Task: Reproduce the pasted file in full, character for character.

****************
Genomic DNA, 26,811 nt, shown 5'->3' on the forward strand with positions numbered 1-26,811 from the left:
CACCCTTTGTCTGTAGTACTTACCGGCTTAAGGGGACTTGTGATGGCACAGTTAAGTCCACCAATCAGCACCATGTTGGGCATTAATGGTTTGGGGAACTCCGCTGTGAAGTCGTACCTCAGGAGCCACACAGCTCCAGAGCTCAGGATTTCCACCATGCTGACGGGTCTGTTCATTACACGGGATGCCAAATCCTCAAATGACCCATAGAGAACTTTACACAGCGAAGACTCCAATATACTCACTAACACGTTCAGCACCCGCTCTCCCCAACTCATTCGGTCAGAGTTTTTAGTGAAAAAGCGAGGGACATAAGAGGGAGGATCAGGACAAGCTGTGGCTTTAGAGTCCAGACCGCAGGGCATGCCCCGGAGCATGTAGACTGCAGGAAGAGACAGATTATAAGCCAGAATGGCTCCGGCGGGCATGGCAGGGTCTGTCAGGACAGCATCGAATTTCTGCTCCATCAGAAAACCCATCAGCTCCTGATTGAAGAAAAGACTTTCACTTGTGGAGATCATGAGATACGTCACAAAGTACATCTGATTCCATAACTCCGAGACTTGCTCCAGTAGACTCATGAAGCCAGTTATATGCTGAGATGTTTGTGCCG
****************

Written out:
Genomic DNA, 26,811 nt, shown 5'->3' on the forward strand with positions numbered 1-26,811 from the left:
CACCCTTTGTCTGTAGTACTTACCGGCTTAAGGGGACTTGTGATGGCACAGTTAAGTCCACCAATCAGCACCATGTTGGGCATTAATGGTTTGGGGAACTCCGCTGTGAAGTCGTACCTCAGGAGCCACACAGCTCCAGAGCTCAGGATTTCCACCATGCTGACGGGTCTGTTCATTACACGGGATGCCAAATCCTCAAATGACCCATAGAGAACTTTACACAGCGAAGACTCCAATATACTCACTAACACGTTCAGCACCCGCTCTCCCCAACTCATTCGGTCAGAGTTTTTAGTGAAAAAGCGAGGGACATAAGAGGGAGGATCAGGACAAGCTGTGGCTTTAGAGTCCAGACCGCAGGGCATGCCCCGGAGCATGTAGACTGCAGGAAGAGACAGATTATAAGCCAGAATGGCTCCGGCGGGCATGGCAGGGTCTGTCAGGACAGCATCGAATTTCTGCTCCATCAGAAAACCCATCAGCTCCTGATTGAAGAAAAGACTTTCACTTGTGGAGATCATGAGATACGTCACAAAGTACATCTGATTCCATAACTCCGAGACTTGCTCCAGTAGACTCATGAAGCCAGTTATATGCTGAGATGTTTGTGCCG